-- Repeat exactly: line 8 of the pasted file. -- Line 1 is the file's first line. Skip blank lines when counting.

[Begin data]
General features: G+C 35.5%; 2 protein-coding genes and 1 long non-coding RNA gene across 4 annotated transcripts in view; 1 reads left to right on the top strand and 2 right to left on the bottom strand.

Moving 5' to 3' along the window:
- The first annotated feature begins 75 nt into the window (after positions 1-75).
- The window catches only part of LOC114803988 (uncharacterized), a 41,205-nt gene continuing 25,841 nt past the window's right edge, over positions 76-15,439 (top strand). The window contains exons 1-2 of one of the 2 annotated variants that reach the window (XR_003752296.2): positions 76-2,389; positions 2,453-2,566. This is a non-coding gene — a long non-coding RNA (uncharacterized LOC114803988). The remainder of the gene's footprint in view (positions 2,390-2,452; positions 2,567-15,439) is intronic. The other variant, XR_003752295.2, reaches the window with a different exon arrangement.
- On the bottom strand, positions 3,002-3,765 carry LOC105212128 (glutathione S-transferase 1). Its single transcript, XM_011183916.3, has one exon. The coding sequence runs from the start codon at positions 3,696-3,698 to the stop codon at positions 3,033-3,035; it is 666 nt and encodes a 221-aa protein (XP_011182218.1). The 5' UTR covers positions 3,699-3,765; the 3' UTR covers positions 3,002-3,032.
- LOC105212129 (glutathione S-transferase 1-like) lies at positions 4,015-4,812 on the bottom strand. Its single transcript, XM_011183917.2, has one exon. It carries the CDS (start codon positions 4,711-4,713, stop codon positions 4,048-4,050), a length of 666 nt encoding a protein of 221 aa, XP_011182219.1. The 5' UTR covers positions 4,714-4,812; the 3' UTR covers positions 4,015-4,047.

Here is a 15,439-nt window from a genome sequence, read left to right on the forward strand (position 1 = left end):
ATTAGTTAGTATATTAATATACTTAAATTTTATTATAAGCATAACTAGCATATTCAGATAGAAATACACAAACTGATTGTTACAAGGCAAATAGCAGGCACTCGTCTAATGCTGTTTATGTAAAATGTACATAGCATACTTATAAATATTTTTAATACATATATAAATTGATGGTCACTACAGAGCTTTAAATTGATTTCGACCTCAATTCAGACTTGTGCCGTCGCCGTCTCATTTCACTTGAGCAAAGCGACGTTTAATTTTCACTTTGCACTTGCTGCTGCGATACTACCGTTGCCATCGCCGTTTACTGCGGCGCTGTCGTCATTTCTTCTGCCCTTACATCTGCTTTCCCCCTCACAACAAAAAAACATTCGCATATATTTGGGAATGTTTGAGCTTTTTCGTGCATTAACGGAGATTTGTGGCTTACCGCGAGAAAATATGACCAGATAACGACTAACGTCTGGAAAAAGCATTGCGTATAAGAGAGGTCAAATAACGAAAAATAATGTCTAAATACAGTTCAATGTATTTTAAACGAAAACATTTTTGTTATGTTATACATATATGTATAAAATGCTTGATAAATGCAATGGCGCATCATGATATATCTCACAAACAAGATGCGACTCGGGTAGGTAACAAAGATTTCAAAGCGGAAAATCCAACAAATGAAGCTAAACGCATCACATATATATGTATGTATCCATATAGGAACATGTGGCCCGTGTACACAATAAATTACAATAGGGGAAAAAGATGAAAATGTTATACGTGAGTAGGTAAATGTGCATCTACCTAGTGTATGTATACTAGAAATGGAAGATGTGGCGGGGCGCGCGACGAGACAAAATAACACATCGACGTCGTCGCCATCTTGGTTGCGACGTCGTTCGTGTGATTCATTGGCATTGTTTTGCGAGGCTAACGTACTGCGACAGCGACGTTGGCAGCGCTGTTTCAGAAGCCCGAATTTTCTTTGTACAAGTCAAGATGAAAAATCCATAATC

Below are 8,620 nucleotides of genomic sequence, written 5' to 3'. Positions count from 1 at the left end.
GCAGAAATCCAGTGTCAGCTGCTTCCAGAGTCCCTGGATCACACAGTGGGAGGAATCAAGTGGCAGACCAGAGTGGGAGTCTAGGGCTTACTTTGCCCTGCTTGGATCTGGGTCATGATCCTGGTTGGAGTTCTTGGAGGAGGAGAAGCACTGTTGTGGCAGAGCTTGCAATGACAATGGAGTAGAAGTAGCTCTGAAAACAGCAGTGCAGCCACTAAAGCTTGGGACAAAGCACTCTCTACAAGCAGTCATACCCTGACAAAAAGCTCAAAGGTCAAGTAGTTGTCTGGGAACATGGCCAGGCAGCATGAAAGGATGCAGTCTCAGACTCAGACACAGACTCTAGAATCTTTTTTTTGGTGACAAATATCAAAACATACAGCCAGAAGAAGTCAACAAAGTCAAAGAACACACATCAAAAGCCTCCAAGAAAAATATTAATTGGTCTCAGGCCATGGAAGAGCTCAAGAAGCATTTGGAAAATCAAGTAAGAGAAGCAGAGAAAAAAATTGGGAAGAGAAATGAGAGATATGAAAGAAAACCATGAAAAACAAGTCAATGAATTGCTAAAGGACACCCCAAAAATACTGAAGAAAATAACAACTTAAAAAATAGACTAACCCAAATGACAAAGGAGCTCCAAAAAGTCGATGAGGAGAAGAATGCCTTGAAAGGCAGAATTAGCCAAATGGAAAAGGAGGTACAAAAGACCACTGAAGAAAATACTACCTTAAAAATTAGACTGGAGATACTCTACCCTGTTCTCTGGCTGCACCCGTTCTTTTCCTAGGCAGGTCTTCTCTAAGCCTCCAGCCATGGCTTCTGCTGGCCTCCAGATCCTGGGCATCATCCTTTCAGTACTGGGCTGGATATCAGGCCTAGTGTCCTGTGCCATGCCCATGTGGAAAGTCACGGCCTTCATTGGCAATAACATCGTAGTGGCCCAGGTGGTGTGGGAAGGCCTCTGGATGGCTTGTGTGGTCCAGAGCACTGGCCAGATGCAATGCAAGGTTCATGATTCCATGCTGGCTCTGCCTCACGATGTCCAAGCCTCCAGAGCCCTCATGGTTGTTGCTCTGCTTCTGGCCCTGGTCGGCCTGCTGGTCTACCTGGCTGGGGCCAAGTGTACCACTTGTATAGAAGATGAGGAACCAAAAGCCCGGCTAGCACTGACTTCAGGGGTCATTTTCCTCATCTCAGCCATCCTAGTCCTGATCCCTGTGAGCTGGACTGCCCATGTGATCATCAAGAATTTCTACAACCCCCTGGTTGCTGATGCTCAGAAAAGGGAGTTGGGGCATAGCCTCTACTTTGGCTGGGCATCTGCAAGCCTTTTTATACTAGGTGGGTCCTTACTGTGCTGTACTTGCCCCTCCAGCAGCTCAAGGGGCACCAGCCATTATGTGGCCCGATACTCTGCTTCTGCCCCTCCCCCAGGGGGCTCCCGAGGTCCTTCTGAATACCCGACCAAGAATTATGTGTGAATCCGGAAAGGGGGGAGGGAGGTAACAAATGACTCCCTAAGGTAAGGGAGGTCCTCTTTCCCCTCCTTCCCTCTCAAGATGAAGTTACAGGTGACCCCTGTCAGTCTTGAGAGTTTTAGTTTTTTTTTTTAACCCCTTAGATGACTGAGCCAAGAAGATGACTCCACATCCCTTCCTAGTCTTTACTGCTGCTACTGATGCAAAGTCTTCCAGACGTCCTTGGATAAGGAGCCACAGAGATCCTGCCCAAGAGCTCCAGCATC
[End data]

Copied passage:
ATTAGTTAGTATATTAATATACTTAAATTTTATTATAAGCATAACTAGCATATTCAGATAGAAATACACAAACTGATTGTTACAAGGCAAATAGCAGGCACTCGTCTAATGCTGTTTATGTAAAATGTACATAGCATACTTATAAATATTTTTAATACATATATAAATTGATGGTCACTACAGAGCTTTAAATTGATTTCGACCTCAATTCAGACTTGTGCCGTCGCCGTCTCATTTCACTTGAGCAAAGCGACGTTTAATTTTCACTTTGCACTTGCTGCTGCGATACTACCGTTGCCATCGCCGTTTACTGCGGCGCTGTCGTCATTTCTTCTGCCCTTACATCTGCTTTCCCCCTCACAACAAAAAAACATTCGCATATATTTGGGAATGTTTGAGCTTTTTCGTGCATTAACGGAGATTTGTGGCTTACCGCGAGAAAATATGACCAGATAACGACTAACGTCTGGAAAAAGCATTGCGTATAAGAGAGGTCAAATAACGAAAAATAATGTCTAAATACAGTTCAATGTATTTTAAACGAAAACATTTTTGTTATGTTATACATATATGTATAAAATGCTTGATAAATGCAATGGCGCATCATGATATATCTCACAAACAAGATGCGACTCGGGTAGGTAACAAAGATTTCAAAGCGGAAAATCCAACAAATGAAGCTAAACGCATCACATATATATGTATGTATCCATATAGGAACATGTGGCCCGTGTACACAATAAATTACAATAGGGGAAAAAGATGAAAATGTTATACGTGAGTAGGTAAATGTGCATCTACCTAGTGTATGTATACTAGAAATGGAAGATGTGGCGGGGCGCGCGACGAGACAAAATAACACATCGACGTCGTCGCCATCTTGGTTGCGACGTCGTTCGTGTGATTCATTGGCATTGTTTTGCGAGGCTAACGTACTGCGACAGCGACGTTGGCAGCGCTGTTTCAGAAGCCCGAATTTTCTTTGTACAAGTCAAGATGAAAAATCCATAATC